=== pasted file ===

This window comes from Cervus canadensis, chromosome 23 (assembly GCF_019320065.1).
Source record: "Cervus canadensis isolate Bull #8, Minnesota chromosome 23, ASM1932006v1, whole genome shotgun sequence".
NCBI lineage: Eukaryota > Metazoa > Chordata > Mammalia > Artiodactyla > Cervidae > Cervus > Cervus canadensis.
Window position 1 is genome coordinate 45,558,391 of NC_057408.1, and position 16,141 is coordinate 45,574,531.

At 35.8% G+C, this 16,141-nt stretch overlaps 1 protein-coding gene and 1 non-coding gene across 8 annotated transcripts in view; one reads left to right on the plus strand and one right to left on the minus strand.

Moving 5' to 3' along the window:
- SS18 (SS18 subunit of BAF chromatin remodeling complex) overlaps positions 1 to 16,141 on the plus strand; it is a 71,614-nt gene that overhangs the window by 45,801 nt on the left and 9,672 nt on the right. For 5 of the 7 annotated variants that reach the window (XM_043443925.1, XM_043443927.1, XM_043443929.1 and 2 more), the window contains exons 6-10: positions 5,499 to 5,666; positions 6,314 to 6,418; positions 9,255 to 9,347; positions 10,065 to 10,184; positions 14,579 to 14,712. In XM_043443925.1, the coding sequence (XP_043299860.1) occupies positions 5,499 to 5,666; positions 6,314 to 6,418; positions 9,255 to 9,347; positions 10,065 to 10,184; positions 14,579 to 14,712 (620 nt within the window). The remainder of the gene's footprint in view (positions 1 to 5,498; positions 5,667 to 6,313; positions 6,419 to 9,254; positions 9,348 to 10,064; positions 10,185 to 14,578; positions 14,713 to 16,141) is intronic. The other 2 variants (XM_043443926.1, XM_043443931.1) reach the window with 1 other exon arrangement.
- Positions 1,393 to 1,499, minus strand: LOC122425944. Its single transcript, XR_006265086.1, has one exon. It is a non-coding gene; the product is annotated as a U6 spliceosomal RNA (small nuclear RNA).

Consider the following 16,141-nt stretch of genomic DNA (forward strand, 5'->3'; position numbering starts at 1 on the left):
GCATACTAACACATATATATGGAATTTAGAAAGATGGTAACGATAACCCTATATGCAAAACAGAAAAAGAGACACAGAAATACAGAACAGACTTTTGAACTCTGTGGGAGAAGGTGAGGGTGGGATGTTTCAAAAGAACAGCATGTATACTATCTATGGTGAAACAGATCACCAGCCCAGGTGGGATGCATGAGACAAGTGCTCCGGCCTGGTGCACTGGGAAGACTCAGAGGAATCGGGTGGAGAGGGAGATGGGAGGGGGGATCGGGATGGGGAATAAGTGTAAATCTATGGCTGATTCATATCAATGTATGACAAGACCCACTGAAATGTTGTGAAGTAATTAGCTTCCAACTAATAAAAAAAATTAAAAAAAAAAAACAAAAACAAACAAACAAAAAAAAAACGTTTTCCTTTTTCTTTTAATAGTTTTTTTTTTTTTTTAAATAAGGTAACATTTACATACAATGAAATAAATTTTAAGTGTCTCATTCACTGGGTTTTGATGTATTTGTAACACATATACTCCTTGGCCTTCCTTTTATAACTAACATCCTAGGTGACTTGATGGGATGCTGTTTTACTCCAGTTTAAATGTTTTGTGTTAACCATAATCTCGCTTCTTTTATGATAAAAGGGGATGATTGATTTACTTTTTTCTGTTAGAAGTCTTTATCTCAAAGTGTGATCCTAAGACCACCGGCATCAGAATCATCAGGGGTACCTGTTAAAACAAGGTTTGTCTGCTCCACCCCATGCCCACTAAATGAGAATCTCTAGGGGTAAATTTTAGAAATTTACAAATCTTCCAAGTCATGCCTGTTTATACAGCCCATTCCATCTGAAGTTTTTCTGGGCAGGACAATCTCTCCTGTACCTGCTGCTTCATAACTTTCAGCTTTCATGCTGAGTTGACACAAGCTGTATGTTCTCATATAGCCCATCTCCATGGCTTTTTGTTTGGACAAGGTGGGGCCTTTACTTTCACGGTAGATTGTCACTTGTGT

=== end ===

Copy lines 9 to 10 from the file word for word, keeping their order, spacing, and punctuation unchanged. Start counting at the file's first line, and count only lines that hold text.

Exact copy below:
Consider the following 16,141-nt stretch of genomic DNA (forward strand, 5'->3'; position numbering starts at 1 on the left):
GCATACTAACACATATATATGGAATTTAGAAAGATGGTAACGATAACCCTATATGCAAAACAGAAAAAGAGACACAGAAATACAGAACAGACTTTTGAACTCTGTGGGAGAAGGTGAGGGTGGGATGTTTCAAAAGAACAGCATGTATACTATCTATGGTGAAACAGATCACCAGCCCAGGTGGGATGCATGAGACAAGTGCTCCGGCCTGGTGCACTGGGAAGACTCAGAGGAATCGGGTGGAGAGGGAGATGGGAGGGGGGATCGGGATGGGGAATAAGTGTAAATCTATGGCTGATTCATATCAATGTATGACAAGACCCACTGAAATGTTGTGAAGTAATTAGCTTCCAACTAATAAAAAAAATTAAAAAAAAAAAACAAAAACAAACAAACAAAAAAAAAACGTTTTCCTTTTTCTTTTAATAGTTTTTTTTTTTTTTTAAATAAGGTAACATTTACATACAATGAAATAAATTTTAAGTGTCTCATTCACTGGGTTTTGATGTATTTGTAACACATATACTCCTTGGCCTTCCTTTTATAACTAACATCCTAGGTGACTTGATGGGATGCTGTTTTACTCCAGTTTAAATGTTTTGTGTTAACCATAATCTCGCTTCTTTTATGATAAAAGGGGATGATTGATTTACTTTTTTCTGTTAGAAGTCTTTATCTCAAAGTGTGATCCTAAGACCACCGGCATCAGAATCATCAGGGGTACCTGTTAAAACAAGGTTTGTCTGCTCCACCCCATGCCCACTAAATGAGAATCTCTAGGGGTAAATTTTAGAAATTTACAAATCTTCCAAGTCATGCCTGTTTATACAGCCCATTCCATCTGAAGTTTTTCTGGGCAGGACAATCTCTCCTGTACCTGCTGCTTCATAACTTTCAGCTTTCATGCTGAGTTGACACAAGCTGTATGTTCTCATATAGCCCATCTCCATGGCTTTTTGTTTGGACAAGGTGGGGCCTTTACTTTCACGGTAGATTGTCACTTGTGT